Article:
New clinics expand Women’s Health servicesFeb. 7, 2019, 10:24 AM
by Kelsey Herbers
To meet the growing demand for specialized and comprehensive women’s care services, Vanderbilt’s Department of Obstetrics and Gynecology (OB-GYN) has opened three new clinics focusing on peripartum and perineal disorders, infertility and polycystic ovary syndrome.
The Perineal Clinic, which launched in December 2018, is mainly designed for women who have disorders of the perineum related to pregnancy and childbirth. Common conditions treated by the clinic include extensive (third or fourth degree) lacerations or tears that occurred during delivery, dyspareunia (pain during intercourse) due to delivery and urinary or fecal incontinence related to childbirth. Patients who have experienced these issues during past pregnancies are also evaluated during subsequent pregnancies to prevent future occurrences.
The clinic, located at the Vanderbilt Center for Women’s Health One Hundred Oaks, is led by Nicola White, MD, assistant professor of OB-GYN, in conjunction with Nicole Motzny, PT, DPT, a pelvic floor physical therapist. The pair also has a consultation service with Urogynecology in case complex surgical care is needed.
“This is the first time it’s going to be myself and one of the physical therapists working together in the clinic, so these patients can come get an evaluation, make sure their tear is healing correctly and see if they need surgical intervention or if they’re more amenable to going the physical therapy route,” said White.
“For patients who have had big tears, there’s research that shows having consistent and early follow-up can improve the healing process and identify any infections and problems earlier, which typically leads to better outcomes long-term.”
The launch of the Perineal Clinic follows the opening of the Vanderbilt Fertility Clinic, which began seeing patients in March 2018.
Operating inside the Vanderbilt Center for Women’s Health Cool Springs, the clinic offers services such as egg and sperm donations, gestational carrier, intrauterine insemination, fertility preservation through freezing eggs, embryos or semen, in vitro fertilization and embryo transfer, and ovulation induction.
“I see a very diverse group of patients — not just patients with infertility issues, but those with recurrent pregnancy loss, birth defects of the uterus that need to be surgically corrected and patients with genetic disorders, such as Turner Syndrome,” said Donna Session, MD, associate professor of OB-GYN and head of the Fertility Clinic.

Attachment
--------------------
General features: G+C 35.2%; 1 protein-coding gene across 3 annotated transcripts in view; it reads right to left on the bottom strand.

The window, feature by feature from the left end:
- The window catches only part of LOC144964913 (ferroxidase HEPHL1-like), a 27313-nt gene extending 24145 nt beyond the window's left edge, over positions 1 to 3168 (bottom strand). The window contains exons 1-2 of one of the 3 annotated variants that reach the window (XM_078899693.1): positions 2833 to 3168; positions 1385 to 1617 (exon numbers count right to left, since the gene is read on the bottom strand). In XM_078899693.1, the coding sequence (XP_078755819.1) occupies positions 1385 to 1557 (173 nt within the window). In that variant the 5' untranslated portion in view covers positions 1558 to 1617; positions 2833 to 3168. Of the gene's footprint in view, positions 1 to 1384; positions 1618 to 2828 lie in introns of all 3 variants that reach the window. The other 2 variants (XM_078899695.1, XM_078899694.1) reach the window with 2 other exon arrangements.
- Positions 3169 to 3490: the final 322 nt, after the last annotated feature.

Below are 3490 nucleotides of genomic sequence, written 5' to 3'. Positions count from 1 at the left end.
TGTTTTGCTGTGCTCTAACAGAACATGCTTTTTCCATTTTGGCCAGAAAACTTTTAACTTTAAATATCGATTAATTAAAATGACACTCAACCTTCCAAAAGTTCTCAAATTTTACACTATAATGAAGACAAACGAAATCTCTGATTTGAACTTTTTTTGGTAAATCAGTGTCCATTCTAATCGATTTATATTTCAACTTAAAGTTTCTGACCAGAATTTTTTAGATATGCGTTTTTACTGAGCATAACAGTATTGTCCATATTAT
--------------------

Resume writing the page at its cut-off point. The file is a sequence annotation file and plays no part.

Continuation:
“We’re building a program, and it’s been a great educational opportunity for our residents. We’re looking to add fellows in the near future, expand our research opportunities and also become more involved in services such as oncofertility. The most exciting part is the growth.”
Patients with polycystic ovary syndrome (PCOS), or who believe they may have PCOS, are able to receive care at Vanderbilt’s PCOS Clinic, directed by Michelle Roach, MD, assistant professor of OB-GYN, and Melissa Wellons, MD, associate professor of Medicine. Opening its doors in 2017 within the Vanderbilt Center for Women’s Health One Hundred Oaks, the PCOS Clinic helps patients manage symptoms such as irregular or abnormal bleeding, abnormal hair growth or loss, acne and infertility.
The clinic is conveniently located down the hall from the Vanderbilt Weight Loss Center and Vanderbilt Dermatology, to which patients can be referred for relevant symptoms.
“Most patients with PCOS need counseling and education on the different symptoms and treatment options, and physicians in other clinics may not always have the time to sit with the patient and discuss these things in depth, so this clinic provides a place for patients to get the answers and comprehensive care they need,” said Roach. “Many women may have never received appropriate counseling. We are able to provide complete care to patients with PCOS, which really can change lives. “
According to Ronald Alvarez, MD, chair of Vanderbilt’s Department of OB-GYN, collaborating with other departments within the Medical Center through specialized clinics helps provide VUMC patients with a more holistic approach to care.
“VUMC has the unique ability to pull together a team of multidisciplinary providers to help women who suffer from complex problems of the nature these clinics are addressing,” said Alvarez.